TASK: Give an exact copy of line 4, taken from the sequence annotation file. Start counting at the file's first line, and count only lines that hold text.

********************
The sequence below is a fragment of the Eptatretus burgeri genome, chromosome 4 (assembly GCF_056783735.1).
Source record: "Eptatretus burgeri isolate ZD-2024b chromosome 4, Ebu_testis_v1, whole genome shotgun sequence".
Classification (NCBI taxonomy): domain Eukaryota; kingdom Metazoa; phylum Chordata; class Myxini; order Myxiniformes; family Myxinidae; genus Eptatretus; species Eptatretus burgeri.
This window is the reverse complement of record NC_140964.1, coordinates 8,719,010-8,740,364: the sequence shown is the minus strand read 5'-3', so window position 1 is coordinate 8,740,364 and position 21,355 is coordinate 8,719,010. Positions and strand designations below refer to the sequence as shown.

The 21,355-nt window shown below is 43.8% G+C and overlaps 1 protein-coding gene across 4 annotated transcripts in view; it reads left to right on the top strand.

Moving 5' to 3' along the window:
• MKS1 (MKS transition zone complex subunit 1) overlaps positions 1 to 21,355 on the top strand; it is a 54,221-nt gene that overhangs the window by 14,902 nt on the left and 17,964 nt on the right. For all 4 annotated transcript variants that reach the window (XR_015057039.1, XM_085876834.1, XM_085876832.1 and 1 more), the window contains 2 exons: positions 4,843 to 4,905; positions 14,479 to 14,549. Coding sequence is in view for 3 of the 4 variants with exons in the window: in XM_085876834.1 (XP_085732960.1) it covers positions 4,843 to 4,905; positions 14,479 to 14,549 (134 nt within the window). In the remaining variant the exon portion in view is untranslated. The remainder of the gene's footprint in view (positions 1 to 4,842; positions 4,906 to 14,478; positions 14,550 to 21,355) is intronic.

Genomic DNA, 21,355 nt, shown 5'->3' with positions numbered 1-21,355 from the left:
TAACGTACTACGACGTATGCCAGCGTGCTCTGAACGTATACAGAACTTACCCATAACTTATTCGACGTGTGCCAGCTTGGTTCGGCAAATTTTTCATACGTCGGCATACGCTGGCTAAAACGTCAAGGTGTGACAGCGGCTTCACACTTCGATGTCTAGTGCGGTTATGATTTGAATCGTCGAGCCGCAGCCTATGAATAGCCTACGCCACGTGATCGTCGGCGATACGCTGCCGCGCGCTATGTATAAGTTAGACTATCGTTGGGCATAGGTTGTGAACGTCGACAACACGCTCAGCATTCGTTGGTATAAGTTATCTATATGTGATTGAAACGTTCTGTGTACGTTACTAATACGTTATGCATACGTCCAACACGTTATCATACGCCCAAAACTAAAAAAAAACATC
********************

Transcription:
This window is the reverse complement of record NC_140964.1, coordinates 8,719,010-8,740,364: the sequence shown is the minus strand read 5'-3', so window position 1 is coordinate 8,740,364 and position 21,355 is coordinate 8,719,010. Positions and strand designations below refer to the sequence as shown.